Wellington Island being one of the Biggest Hq of the Naval command in India has a magnificient museum dedicated to its seamen, who fought valiantly battles for the British and help to safe guard our huge 12000 km coastline from Dwarka to Calcutta. The Naval strategic importance is being enhanced with Sea Bird. This musuem contains various exhibits including shell of cruise missile, uniforms, helicopter, various types of ammunitions and guns. There is an auditorium showcasing the achievements of our Naval staff and seamen during a bitter war with Pakistan and liberation of Bangladesh. The navy played an important role even in rescue operations immediately after the boxer day Tsunami in 2004. I was given a brief of the naval history by one retired wartime seamen, that is how I came to know the importance of Cranganore, which many localities too are unaware of. In modern times it is known as Kodungallore, where the famous apostle St Thomas Anthony landed in 52 AD.


This is currently under the jurisdiction of KTDC, it is run as a heritage hotel with a tariff plan equavalent to a 5 star hotel . The tariff plan during season is 10 K and off season is 6 K children will be charged extra @ 10%. We were unable to see this place due to barricading for a private wedding party. A ferry from marine lines of Ernakulam, near the high court can take one across to Bolghatty Isle. The route by road is long tedious. This dutch palace was built in 1744 by a dutch trader. Later the palace was leased to the British in 1909 and served as their residency till 1947.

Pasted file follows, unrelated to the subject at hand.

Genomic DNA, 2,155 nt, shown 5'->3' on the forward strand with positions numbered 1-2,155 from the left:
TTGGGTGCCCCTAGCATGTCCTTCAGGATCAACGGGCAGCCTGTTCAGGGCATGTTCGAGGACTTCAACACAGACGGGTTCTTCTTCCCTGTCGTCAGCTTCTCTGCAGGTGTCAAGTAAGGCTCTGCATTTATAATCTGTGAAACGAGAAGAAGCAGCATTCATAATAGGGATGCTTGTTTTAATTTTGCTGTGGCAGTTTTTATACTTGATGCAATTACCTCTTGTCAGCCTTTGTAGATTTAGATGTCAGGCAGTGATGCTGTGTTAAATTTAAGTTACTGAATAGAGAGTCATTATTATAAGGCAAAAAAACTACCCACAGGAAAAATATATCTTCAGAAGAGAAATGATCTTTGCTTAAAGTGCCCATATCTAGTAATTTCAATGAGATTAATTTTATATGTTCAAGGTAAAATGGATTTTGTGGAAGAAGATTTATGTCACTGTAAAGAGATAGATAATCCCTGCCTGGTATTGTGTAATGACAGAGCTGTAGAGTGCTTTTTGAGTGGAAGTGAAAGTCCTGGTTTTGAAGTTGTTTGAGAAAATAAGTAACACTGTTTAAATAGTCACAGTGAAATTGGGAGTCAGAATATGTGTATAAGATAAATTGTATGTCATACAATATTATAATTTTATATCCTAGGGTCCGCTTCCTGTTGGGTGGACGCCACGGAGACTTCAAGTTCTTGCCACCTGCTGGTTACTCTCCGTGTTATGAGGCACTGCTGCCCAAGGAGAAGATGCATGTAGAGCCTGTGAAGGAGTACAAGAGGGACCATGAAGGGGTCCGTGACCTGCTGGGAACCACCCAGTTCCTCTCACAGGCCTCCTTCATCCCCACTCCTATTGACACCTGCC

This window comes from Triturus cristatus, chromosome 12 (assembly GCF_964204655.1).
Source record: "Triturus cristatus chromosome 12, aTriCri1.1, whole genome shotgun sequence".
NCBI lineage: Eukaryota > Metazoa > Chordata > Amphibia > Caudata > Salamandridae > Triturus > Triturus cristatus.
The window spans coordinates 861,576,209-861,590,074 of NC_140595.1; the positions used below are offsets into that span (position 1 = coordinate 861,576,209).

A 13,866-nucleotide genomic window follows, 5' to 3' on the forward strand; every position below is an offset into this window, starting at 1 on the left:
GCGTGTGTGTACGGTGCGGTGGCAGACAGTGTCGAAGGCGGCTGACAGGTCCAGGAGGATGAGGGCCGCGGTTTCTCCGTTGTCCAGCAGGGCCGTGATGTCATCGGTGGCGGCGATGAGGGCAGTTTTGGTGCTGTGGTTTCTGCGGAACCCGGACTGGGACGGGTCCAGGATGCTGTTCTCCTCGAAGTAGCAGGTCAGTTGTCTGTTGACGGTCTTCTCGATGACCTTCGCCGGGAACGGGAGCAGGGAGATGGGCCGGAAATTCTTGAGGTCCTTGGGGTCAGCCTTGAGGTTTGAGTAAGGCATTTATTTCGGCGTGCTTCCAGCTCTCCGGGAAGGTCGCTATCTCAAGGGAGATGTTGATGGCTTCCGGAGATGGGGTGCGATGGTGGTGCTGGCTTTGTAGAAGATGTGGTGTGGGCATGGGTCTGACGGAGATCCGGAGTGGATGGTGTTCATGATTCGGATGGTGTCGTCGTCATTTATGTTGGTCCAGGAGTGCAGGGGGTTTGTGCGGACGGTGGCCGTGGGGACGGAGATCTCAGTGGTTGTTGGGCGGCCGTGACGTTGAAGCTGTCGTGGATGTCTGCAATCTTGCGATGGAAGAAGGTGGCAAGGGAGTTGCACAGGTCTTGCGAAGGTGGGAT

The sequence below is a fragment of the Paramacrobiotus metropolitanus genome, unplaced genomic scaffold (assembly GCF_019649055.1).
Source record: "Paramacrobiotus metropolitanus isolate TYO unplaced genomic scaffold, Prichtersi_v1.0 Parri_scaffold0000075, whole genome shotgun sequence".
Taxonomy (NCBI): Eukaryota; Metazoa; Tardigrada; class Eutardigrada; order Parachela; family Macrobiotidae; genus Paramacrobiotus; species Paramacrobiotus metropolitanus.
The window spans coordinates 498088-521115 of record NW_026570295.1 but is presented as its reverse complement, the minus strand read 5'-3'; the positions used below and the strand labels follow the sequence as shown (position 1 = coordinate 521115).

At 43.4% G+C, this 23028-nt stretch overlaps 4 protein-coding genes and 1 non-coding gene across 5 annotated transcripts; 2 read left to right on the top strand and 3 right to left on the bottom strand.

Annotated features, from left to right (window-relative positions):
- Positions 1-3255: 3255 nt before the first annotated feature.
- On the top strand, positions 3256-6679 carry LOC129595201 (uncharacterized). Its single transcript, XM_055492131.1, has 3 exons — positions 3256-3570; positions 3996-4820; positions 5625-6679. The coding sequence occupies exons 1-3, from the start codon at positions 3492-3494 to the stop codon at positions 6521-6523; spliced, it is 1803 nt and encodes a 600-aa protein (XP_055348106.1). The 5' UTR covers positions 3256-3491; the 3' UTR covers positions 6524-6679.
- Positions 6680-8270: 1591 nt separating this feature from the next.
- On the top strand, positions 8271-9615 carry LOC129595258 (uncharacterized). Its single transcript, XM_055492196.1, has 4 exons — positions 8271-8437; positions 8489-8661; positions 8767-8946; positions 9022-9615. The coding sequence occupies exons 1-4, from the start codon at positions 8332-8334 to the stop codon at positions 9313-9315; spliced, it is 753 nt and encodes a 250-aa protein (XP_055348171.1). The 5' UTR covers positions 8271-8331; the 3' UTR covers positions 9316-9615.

I am still to complete the series on Gods own country…maybe a trip or two I will be able to complete my dedication and travelouge. I am lucky to have a friend based in Kochi to guide me, which enables me to probe further into the hidden mysteries of the past.

1 comment:

P.N. Subramanian said...

Kochi came to prominence because of the flood in the 14th century and destruction of the port at Crnganore. Large scale excavations are going on at Pattanam near Cranganore. I am yet to visit that place. Thanks.